I have an application where it would be useful, once the Red/Green LED is in power off mode to be able to turn the LED on for periods of a second or so with a colour of my choice, as an indicator. We are talking several times a day, not several times a minute.
I am just wondering if there is code available to permit this. Thanks
The leds are reserved for the imps status and cant be controlled.
As MikeyDK says, this can’t be done as the LED is reserved. If you were connected and wanted to flash green once every hour, you could just enable blinkup for a second (green should show) then disable it
As someone who is transitioning from the Spark Core, which permits this, I would like to suggest that developers get the ability to use the LED.
There is a very good reason not to do this. It would be similar to hooking your car tailights up to a button on a child seat and letting them mash away on them while you drive. They are reserved for a reason.
I have been using spark core too, and ended up having problems debugging it, because a sketch was taking control of it.
I have found a solution - it works, but wastes a pin. I have connected one of the other outputs to the green pin of the LED via a 100 ohm resistor. When I am not using it, I leave my pin as an Input. From my analysis, it appears that the R & G LEDs are also put into high impedance mode when they are not used to save energy. Since I am not using it in the first period during Blink-Up, and the LED is only coming on for 250 mSec, this should be fine.
Jwehr - I disagree that this is like hooking headlights to a button on the childs seat. This issue only comes up when people are expecting certain behavior from my device. But since this is my device, I can condition them to expect whatever behavior I want.
It is more like having a light on the dashboard that normally only lights up when the car is first turned on, but also comes on when you put the car into reverse. If the driver expects this behavior, things should be fine
MikeyDK - I had similar issues. Putting a 100 mSec sleep in the idle loop of the Spark helped, but not always, hence my moving to the Imp.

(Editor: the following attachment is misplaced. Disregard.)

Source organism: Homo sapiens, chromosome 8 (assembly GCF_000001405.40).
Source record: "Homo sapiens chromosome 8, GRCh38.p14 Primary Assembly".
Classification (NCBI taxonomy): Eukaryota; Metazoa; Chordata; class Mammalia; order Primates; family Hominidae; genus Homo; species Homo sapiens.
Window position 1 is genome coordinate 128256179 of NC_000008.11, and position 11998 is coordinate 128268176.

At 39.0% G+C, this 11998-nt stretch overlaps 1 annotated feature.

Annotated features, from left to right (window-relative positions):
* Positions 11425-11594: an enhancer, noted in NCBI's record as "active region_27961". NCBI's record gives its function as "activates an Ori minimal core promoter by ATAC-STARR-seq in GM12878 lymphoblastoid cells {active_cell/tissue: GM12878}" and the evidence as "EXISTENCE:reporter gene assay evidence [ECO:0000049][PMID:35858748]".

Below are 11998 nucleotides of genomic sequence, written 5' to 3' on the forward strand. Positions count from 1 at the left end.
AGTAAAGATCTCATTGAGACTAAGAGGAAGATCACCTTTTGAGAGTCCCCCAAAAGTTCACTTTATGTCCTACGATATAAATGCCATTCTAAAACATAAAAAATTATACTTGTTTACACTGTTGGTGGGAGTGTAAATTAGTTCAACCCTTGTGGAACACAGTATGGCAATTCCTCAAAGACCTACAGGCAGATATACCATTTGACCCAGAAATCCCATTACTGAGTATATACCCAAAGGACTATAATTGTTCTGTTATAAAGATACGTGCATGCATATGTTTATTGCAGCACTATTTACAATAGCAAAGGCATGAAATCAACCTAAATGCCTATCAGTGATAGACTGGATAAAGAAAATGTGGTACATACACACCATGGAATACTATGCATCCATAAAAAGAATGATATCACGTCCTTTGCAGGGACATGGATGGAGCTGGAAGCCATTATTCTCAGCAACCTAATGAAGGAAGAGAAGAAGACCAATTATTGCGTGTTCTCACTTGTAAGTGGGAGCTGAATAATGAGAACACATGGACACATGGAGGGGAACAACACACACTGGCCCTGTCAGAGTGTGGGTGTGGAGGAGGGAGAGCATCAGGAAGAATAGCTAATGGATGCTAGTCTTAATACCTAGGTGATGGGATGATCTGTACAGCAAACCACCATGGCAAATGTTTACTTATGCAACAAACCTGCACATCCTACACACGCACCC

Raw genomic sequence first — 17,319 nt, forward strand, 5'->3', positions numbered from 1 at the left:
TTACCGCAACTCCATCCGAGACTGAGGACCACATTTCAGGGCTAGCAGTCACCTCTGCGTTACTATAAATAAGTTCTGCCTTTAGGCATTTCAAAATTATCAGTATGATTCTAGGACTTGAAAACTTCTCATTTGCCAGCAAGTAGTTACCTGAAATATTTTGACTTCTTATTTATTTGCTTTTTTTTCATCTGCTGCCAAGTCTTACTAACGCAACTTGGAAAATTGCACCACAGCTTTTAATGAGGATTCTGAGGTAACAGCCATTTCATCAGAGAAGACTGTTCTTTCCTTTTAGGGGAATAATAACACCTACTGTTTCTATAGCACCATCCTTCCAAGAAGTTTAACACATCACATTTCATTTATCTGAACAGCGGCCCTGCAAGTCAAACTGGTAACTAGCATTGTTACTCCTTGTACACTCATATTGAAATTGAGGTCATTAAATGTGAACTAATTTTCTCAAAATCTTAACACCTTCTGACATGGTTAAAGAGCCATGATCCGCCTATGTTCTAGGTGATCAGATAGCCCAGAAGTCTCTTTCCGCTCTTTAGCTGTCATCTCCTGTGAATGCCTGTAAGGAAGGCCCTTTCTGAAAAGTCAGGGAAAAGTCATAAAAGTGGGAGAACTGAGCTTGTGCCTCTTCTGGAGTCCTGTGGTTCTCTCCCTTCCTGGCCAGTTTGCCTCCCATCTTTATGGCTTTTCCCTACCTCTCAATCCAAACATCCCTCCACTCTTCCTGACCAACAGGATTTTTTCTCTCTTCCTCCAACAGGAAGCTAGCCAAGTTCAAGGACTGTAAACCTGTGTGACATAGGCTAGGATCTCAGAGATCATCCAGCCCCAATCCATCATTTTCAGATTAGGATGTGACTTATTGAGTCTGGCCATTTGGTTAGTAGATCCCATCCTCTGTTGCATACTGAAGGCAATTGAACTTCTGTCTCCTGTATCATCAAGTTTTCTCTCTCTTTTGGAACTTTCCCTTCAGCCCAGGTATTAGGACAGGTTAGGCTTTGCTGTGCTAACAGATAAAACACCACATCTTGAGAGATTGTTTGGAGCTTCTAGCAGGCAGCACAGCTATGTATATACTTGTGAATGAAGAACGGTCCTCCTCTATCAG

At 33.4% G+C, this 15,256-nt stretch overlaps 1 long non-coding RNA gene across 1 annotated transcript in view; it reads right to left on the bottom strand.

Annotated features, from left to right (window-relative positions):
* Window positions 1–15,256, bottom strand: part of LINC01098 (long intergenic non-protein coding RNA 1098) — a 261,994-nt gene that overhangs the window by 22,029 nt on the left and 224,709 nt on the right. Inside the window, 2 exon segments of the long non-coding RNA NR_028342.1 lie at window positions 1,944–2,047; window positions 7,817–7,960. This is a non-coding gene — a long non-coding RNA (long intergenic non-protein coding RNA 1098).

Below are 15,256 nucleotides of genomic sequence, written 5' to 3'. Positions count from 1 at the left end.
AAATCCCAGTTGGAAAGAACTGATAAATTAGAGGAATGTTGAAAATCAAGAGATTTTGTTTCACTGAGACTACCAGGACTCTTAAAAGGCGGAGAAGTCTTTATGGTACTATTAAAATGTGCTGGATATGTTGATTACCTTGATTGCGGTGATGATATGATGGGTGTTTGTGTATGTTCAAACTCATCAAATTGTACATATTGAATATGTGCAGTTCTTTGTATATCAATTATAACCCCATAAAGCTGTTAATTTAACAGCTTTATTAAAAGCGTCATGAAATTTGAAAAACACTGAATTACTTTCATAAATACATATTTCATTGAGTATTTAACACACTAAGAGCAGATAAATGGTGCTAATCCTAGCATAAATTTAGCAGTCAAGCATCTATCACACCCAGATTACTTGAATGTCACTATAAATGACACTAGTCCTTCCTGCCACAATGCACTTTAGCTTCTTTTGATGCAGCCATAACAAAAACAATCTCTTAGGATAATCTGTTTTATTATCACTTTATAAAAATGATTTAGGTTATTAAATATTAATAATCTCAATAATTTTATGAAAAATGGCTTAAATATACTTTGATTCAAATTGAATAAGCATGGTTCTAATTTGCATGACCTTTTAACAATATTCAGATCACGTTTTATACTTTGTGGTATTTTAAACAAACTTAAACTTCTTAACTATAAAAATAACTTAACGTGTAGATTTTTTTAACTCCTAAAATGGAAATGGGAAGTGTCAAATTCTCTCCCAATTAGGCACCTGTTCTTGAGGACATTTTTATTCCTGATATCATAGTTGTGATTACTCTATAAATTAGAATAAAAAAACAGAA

@vk2tds My problem was that it would not flash my code, maybe… And I could not be sure if it was some of my code working, or if it was the system trying to show me something.
And problem after problem putting new code on the spark core, also made me ditch it and continue with just Imps
Interesting. Throughout the thread I had assumed you were talking about controlling the embedded LED of the -001, not the external LED typically connected to an -002.
Thanks for noting that LED_RED and LED_GREEN signals of the -002 go high-Z post BlinkUp.
They don’t actually go high-Z. They are push-pull, set to the inactive state (which can be high or low, depending on whether you’re using CC or CA LEDs).
When you drive against this, you have a 100R+whatever resistor you have in the LED path for the imp control between your IO pin and GND/3.3v; this could be burning rather a lot of power when the LED is on.
Got it. Thanks for the correction. Given that, it doesn’t seem as if there’d be quite enough drive from the second pin to overcome the inactive state pull of the LED_GREEN or LED_RED pins, but sounds like @vk2 has got something to work. (And only doing it for a fraction of a second a few times a day, doesn’t seem like power consumption would be a big deal).
(Was just interesting to follow along. No intent on my part to actually re-purpose the LED … me, I’d just stick another one in ).
Well, quite. If you’re prepared to expend a pin on this problem – why not just put your own LED on it?
Thanks for the clarification. In that case, it appears that the 100R on the circuit will be creating a resistor divider with my 100R, when I have my pin on. This creates a resistor divider, taking the 3.3V, and making it nominally 1.65V, which is just enough, ignoring the voltage drop across the resistor. Not ideal since the output pins of the IO lines are only rated to 8 mA, and this will be slightly above that.
My next version will use a diode and a 47R instead of the 100R on driving the LED from the LED output and the same in parallel from the IO pin. The Diode will drop 0.7V nominally rather than the 1.3v that the resistor drops normally, so the value of the resistor needs to drop. This will bypass the effects of push/pull
@peter, not all engineering problems are electrical. Some are based on user interface/mechanical/aesthetics. Whilst I could put another LED on the device, the product looks best with the number of 5mm devices I already have. Another one would destroy the symmetry of the product, and just be too much.
You can get triple LEDs, R/G/B, in a single 5mm housing.